The Beatles: Paul McCartney Was Almost Busted by the Police While Writing ‘Eleanor Rigby’

It’s not much of a secret as to how The Beatles became the biggest band in the world. The easy songwriting relationship between John Lennon and Paul McCartney created fantastic music that spoke to a receptive post-war generation of music fans. Sometimes, however, they wrote separately before collaborating. And it almost got Paul in trouble one time. The police nearly busted Paul McCartney as he wrote “Eleanor Rigby” with the songwriter Donovan.

The police could have arrested Paul McCartney as he wrote ‘Eleanor Rigby’
Though not as successful as The Beatles, singer-songwriter Donovan was a 1960s star in his own right. The Scotsman had top-10 singles in England with “Catch the Wind” and “Colours” in the first half of 1965 (per the Official Charts Company) before he helped McCartney write “Yellow Submarine” in 1966.

That wasn’t the only Paul McCartney song from Revolver that Donovan helped shape. Macca brought a tune about a person named Ola Na Tungee to Donovan’s house. Unsurprisingly, the pair got high and hashed out the song that became “Eleanor Rigby.”

Then a policeman came to the door. Donovan answered it alone.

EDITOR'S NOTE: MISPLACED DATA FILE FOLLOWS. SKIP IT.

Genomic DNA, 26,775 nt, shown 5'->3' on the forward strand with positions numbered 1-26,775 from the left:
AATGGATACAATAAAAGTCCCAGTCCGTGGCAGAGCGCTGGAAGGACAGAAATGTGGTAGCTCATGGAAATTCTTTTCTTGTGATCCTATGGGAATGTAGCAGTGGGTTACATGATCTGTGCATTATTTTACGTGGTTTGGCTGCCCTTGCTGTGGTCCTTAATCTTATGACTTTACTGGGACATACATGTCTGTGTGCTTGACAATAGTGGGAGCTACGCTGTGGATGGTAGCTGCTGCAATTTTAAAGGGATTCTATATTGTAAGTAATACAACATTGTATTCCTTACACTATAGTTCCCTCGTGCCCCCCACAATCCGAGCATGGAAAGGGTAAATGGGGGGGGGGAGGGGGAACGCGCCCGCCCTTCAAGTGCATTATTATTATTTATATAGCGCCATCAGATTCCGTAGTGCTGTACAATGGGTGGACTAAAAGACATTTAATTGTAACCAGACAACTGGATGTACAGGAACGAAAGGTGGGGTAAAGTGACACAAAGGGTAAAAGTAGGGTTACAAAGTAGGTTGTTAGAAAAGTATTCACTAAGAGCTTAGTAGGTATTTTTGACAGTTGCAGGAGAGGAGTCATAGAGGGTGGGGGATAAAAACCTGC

Out front, Paul had parked his car illegally: Sticking out of its designated spot, doors open, and radio on (per 150 Glimpses of The Beatles). The officer could have cited Macca for his poor parking job. Or even arrested him for marijuana possession, too. Instead, he lit up as McCarteny came to the door. “Oh, it’s you, Mr. McCartney. Is it your car, sir? A sports car?’” the officer said as he offered to park the car in a more suitable spot.

The policeman returned with the keys moments later, and Paul got back to work turning “Ola Na Tungee / Blowing his mind in the dark with a pipe full of clay / No one can say” into “Eleanor Rigby / Picks up the rice in the church where a wedding has been / Lives in a dream.”

McCartney collaborated with Donovan a few times

First it was “Yellow Submarine” and “Eleanor Rigby.” Then the McCartney-Donovan mashups kept coming. Paul saved a troubled recording session for Donovan’s 1967 hit “Mellow Yellow.” Future Led Zeppelin bassist John Paul Jones arranged the iconic, laconic, and bright horn section. No one wanted to include it on the track until McCartney walked through the door and said he liked it. He reportedly stayed and sang backup on the song, too.

Donovan attempted to return the favor the following year. He and The Beatles traveled to Rishikesh, India, to study transcendental meditation. Donovan tried helping McCartney write the lyrics to the White Album song “I Will” there, but his contributions didn’t make the cut.

It was a miracle McCartney didn’t get in trouble with the police as he worked on “Eleanor Rigby” with Donovan. The illegally parked car was enough to get a ticket, and the drugs in the house could have been enough to be arrested. But Paul’s fame helped him avoid trouble.

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